RIKEN Review No. 44 (February, 2002): Focused on Magnetic Field and Spin Effects in Chemistry and Related Phenomena
Oscillating magnetic ﬁeld effects on chemical
Jonathan R. Woodward,∗1 Christiane R. Timmel,∗2 Peter J. Hore,∗2 and Keith A. McLauchlan∗2
Department of Chemistry, University of Leicester, UK
Physical and Theoretical Chemistry Laboratory, Oxford University, UK
The eﬀect of static magnetic ﬁelds on the recombination yield and kinetics of radical pair (RP) processes has
long been established. Our recent experiments demonstrate the control of RP reactions using magnetic ﬁelds
oscillating at frequencies that correspond to the hyperﬁne couplings of the RP members. Experimental data
is presented for eﬀects on radical ion pairs in viscous solution in both the absence and presence of a static
The generation of RPs in solution occurs with conservation
of electron spin angular momentum such that pairs are cre-
ated in non-stationary spin correlated states with the same
multiplicity (singlet or triplet) as the molecular precursor.
These pairs then oscillate coherently between these singlet
and triplet electronic states, which can react selectively to
give distinct chemical products. Thus, the singlet-triplet mix-
ing process controls the overall yield of the reaction. Static
magnetic ﬁelds have been employed to alter the rate and ex-
tent of this spin-mixing process either by energetically sep-
arating the T+1 and T−1 sublevels of the pair (via the Zee-
man interaction),1, 2) with magnetic ﬁelds of typically 1 mT
or more, or by enhancing the mixing process through the ap-
plication of smaller magnetic ﬁelds, the so-called Low Field
Hyperﬁne interactions are responsible for S-T mixing, and
thus we proposed that resonant eﬀects might be observed by
applying radiofrequency radiation at frequencies related to
the hyperﬁne couplings of the RP members.4, 5) A detailed
discussion of the mechanism by which resonant RF radiation
can inﬂuence spin mixing6) indicates that eﬀects similar in
magnitude to LFEs should be observable. Here we report
our recent experimental ﬁndings and theoretical calculations
for oscillating magnetic ﬁeld eﬀects (OMFEs) in radical ion
pair/exciplex systems. Fig. 1. Schematic diagram of the experimental apparatus used to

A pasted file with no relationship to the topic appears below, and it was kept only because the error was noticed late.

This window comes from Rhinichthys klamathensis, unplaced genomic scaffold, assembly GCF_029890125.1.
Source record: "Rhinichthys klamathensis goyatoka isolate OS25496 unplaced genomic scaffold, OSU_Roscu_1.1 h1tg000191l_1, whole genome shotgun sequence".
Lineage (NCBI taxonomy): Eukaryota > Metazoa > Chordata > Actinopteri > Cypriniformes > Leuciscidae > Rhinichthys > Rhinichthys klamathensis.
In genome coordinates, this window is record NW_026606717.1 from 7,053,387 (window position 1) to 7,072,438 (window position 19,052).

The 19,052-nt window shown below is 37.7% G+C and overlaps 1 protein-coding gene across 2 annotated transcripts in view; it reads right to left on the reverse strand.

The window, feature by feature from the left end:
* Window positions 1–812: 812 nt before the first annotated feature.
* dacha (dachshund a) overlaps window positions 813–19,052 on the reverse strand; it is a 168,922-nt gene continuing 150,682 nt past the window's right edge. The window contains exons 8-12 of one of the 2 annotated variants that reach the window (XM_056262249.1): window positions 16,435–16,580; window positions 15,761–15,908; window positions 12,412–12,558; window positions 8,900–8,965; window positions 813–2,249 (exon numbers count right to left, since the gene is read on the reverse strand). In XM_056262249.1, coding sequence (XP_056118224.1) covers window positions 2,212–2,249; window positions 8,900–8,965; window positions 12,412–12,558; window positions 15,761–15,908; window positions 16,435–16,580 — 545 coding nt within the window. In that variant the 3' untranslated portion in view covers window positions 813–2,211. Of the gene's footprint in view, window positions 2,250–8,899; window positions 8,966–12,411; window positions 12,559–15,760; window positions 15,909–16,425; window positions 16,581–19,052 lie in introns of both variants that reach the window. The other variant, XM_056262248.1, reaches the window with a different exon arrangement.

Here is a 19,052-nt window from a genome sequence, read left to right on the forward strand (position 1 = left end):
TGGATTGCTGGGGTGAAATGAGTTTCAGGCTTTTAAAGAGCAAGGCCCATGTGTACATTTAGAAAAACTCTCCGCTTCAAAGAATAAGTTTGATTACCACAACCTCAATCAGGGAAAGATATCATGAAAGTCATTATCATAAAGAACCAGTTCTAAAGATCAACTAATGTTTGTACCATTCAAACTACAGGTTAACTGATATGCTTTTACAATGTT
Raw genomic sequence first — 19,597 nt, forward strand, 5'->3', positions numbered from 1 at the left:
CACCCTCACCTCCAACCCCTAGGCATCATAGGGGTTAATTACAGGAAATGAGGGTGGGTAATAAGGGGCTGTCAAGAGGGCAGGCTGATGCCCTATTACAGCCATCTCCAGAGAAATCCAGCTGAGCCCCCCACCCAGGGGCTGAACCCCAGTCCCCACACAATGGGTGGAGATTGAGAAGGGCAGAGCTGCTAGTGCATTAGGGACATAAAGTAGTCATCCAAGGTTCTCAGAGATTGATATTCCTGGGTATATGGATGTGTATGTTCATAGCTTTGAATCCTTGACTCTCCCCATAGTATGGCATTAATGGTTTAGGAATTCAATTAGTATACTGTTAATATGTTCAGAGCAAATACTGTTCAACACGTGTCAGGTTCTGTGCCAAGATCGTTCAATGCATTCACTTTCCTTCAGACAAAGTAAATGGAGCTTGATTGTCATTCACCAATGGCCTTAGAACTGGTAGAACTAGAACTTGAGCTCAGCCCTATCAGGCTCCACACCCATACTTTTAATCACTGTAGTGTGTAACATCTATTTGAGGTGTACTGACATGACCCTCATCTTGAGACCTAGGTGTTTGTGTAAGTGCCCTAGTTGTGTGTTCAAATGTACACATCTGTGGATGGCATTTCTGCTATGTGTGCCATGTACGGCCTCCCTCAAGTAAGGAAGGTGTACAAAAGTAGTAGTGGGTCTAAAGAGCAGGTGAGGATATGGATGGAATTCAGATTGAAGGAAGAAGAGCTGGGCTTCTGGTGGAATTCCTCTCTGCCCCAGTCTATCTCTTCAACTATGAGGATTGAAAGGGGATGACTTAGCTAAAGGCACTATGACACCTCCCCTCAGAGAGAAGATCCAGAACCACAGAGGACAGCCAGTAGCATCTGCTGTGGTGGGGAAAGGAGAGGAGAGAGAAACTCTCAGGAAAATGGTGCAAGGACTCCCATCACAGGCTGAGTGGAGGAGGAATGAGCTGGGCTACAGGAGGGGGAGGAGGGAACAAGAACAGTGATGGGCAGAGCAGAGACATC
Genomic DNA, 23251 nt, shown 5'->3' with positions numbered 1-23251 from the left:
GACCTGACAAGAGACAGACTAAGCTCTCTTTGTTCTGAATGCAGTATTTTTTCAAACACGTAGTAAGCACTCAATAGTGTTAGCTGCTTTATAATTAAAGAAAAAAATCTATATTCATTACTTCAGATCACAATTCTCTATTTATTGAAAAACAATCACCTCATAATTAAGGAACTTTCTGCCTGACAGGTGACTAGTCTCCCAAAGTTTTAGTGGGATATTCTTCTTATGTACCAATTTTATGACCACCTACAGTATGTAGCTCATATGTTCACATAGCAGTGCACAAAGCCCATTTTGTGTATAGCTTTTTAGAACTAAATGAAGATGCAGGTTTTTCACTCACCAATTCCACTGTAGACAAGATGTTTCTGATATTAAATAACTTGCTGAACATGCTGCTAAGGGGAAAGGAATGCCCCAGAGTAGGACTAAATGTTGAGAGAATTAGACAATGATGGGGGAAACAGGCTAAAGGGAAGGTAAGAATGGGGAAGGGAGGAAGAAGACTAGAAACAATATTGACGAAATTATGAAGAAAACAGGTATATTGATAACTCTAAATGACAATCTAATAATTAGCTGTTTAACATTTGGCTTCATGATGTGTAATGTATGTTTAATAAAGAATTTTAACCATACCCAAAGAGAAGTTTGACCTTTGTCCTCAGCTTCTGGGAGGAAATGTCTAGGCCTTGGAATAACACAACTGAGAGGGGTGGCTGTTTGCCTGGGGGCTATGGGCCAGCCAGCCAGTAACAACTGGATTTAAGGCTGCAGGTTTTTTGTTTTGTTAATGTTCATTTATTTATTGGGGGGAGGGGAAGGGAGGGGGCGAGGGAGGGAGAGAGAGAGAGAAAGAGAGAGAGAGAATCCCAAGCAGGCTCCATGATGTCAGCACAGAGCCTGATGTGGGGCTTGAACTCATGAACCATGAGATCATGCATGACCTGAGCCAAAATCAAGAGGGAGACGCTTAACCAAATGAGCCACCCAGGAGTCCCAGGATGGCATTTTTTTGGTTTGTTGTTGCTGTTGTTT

measure the eﬀect of oscillating magnetic ﬁelds on the yield of
radical ion pair recombination reactions.
A very sensitive detection system is required for the observa- collected using a liquid light guide orthogonal to the UV ir-
tion of OMFEs, as their magnitude tends to be small, even radiation beam and ultimately impinges on a photomultiplier
relative to the eﬀects of static ﬁelds of a few millitesla or more. tube. A phase sensitive detector is used to measure only that
Figure 1 shows the experimental apparatus used for the mea- part of the ﬂuorescence that oscillates at the audiofrequency
surements. In brief, radiofrequency and audiofrequency sig- at which the radiofrequency is modulated. This reduction
nals are mixed to produce a signal that consists of the desired of bandwidth provides the necessary sensitivity to measure
radiofrequency modulated at audiofrequency. This signal is the very small changes in ﬂuorescence intensity produced. A
ampliﬁed and supplied to a helmholtz pair containing the more detailed description of the experimental arrangement
ﬂowing sample. A xenon arc lamp provides UV radiation, can be found in Ref. 7).
which generates radical ion pairs inside the oscillating ﬁeld.
Singlet radical pairs give rise to exciplexes that ﬂuoresce, pro-
viding a measure of the singlet yield. This ﬂuorescence is
OMFEs in zero static ﬁeld Where Ij is the spin quantum number of nucleus j in radical
We have been successful in observing OMFEs in systems con-
sisting of pyrene and the isomers of dicyanobenzene, both The OMFE spectra reveal the individual contributions of the
in protonated and perdeuterated forms.8) More recently, we radical pair members, giving a much clearer picture of the RP
have performed a detailed study on the isotopomers of pyrene physics than is possible from static ﬁeld measurements, which
and dimethylaniline. Figure 2 shows frequency sweep spec- tend to be determined by the average hyperﬁne interaction
tra from 0–80 MHz for such systems along with simulations of the two radicals.10) Also, this technique may prove useful